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     Archaeologia Cantiana -  Vol. 3  1860  page 37

On Anglo-Saxon Remains Discovered Recently in various Places in Kent continued

collection of Mr. Gibbs of Faversham, the value of which must be admitted and appreciated by all who have attended the annual congresses of the Society, at which extensive portions have been exhibited; as well as by the possessors of the first volume of the ‘Archaeologia Cantiana.’
  
The full and true interest of these remains can only be properly estimated when they are seen and studied in connection with the great mass of Anglo-Saxon antiquities which has now been brought together in various publications, the copious illustrations in which admit of comparison, whereby alone a clear notion can be obtained of the extent and the peculiarities of the various’ classes, their relationship to each other in various parts of this country; and, somewhat more remotely, to those of cognate races on the Continent. Accumulated facts, diligently collected and carefully studied, have led to the displacement of much theory, and rendered intelligible much which, only a  short time since, was either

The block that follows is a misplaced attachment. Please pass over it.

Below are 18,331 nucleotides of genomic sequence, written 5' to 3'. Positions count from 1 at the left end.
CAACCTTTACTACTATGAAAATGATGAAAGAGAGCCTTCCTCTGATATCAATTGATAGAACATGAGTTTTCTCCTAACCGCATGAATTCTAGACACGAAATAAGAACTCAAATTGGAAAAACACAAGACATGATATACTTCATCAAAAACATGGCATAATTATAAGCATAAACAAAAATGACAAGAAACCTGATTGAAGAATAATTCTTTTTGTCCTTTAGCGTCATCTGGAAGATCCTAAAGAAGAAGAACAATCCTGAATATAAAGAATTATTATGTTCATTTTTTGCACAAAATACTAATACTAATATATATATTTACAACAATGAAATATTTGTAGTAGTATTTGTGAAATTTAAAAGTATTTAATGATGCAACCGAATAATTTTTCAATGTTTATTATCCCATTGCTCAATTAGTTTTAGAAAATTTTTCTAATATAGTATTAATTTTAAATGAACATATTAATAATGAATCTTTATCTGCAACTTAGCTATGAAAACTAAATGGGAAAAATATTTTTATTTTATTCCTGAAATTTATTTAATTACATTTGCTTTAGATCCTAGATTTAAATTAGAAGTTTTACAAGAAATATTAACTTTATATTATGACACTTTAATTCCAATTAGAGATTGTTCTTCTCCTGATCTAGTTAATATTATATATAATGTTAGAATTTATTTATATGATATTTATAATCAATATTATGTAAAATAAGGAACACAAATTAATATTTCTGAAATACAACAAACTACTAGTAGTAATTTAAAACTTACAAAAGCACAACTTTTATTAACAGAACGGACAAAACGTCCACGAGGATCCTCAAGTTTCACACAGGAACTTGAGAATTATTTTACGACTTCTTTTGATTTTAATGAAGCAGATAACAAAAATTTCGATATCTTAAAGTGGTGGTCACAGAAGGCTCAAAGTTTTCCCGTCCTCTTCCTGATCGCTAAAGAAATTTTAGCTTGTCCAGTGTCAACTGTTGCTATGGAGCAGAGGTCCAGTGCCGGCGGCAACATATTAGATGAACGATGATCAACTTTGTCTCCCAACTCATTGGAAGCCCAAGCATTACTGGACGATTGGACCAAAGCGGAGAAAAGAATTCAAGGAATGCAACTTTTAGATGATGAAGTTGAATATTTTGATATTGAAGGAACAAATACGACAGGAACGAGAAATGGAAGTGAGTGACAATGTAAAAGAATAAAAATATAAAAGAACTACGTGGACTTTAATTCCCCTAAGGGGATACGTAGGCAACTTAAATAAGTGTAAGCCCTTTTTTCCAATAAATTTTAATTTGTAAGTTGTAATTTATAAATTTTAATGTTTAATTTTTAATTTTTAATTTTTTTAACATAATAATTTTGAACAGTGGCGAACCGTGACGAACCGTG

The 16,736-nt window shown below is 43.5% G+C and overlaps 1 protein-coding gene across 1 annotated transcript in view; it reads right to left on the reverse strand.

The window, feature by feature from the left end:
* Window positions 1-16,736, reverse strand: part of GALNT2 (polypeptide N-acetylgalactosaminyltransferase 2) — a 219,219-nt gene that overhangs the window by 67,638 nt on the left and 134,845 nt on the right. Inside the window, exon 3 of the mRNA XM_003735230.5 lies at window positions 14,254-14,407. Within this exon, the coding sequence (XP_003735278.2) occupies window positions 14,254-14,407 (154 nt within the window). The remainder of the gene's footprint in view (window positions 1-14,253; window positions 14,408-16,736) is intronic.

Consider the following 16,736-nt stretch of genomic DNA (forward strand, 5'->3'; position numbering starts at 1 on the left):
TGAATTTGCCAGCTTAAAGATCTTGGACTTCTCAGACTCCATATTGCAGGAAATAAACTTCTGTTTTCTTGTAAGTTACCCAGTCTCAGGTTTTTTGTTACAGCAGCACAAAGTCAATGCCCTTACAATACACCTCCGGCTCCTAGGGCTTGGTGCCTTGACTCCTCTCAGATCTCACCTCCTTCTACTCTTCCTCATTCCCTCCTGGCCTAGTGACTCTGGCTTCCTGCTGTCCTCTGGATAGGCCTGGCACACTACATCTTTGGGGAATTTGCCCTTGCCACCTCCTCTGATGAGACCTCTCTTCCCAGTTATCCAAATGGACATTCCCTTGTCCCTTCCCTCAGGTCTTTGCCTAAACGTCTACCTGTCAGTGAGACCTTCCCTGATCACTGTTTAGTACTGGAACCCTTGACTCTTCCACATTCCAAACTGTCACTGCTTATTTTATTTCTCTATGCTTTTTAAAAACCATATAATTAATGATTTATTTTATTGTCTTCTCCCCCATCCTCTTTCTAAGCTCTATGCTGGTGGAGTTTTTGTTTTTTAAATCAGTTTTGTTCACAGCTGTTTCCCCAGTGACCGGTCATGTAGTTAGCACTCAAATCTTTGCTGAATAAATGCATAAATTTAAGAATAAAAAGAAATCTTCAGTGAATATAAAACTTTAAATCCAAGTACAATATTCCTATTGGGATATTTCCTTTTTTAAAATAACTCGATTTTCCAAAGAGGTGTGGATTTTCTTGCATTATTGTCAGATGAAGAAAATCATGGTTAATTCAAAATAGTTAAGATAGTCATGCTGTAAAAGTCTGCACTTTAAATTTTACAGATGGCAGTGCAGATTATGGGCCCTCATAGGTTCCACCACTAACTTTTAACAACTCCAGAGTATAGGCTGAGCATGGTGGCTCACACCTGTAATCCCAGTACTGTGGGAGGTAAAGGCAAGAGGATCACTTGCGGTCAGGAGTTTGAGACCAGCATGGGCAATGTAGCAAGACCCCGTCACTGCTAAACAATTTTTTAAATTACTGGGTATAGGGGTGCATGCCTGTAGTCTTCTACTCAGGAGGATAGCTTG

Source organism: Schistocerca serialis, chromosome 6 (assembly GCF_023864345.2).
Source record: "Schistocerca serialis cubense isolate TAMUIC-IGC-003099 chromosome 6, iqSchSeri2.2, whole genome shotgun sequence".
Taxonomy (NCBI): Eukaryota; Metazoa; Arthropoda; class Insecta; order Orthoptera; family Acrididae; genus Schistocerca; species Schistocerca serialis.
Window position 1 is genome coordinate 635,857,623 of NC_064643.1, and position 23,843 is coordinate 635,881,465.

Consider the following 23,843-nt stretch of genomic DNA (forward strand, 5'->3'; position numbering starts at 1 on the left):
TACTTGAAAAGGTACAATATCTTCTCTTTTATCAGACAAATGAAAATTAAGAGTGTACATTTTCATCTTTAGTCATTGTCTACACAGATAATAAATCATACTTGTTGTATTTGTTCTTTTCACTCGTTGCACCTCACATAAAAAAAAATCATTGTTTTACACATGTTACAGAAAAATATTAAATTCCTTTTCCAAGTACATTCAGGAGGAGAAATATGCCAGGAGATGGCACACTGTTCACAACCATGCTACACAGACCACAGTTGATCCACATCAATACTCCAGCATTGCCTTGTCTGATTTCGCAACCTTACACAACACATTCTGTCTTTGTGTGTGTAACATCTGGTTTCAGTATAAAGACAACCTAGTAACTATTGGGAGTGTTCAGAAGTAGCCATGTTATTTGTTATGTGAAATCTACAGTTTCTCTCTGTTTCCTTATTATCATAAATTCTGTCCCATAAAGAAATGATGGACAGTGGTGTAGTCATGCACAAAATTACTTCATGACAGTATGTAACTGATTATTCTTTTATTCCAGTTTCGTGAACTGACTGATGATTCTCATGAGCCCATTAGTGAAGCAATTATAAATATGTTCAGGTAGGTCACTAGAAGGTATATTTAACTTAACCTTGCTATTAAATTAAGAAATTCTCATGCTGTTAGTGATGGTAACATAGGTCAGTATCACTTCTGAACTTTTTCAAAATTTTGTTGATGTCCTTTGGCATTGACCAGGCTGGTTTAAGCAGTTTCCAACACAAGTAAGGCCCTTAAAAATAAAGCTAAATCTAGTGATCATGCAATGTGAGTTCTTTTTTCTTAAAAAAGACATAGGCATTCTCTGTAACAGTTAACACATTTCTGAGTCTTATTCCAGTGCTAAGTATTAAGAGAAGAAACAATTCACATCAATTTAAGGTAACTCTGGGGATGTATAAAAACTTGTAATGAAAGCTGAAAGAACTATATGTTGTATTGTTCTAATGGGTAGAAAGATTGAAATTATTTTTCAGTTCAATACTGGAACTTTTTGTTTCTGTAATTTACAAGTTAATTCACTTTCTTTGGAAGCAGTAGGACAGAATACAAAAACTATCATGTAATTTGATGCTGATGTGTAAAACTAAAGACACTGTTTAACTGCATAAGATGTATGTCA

not attempted to be explained, or was interpreted erroneously. Of all departments of archaeology, that relating to our Saxon forefathers was the most neglected. Greek, Roman, Egyptian, and Etruscan antiquities received due attention from able scholars; and those of Great Britain in general were studied with more or less success; but the remains of the Teutonic races were the last to be discriminated and fully understood. Now, however, simple inductive reasoning has enabled us to speak with some degree of confidence; and it may be safely affirmed, that a hitherto unwritten chapter has been added to our national history in one of its most obscure epochs. As grave by grave yields up its long-buried testimony, some new fact is continually being added to the materials from which historical information is elicited; or facts, if not wholly new, are strengthened and confirmed by additional evidence.

Page 37  (This page prepared for the Website by Christine Pantry)             

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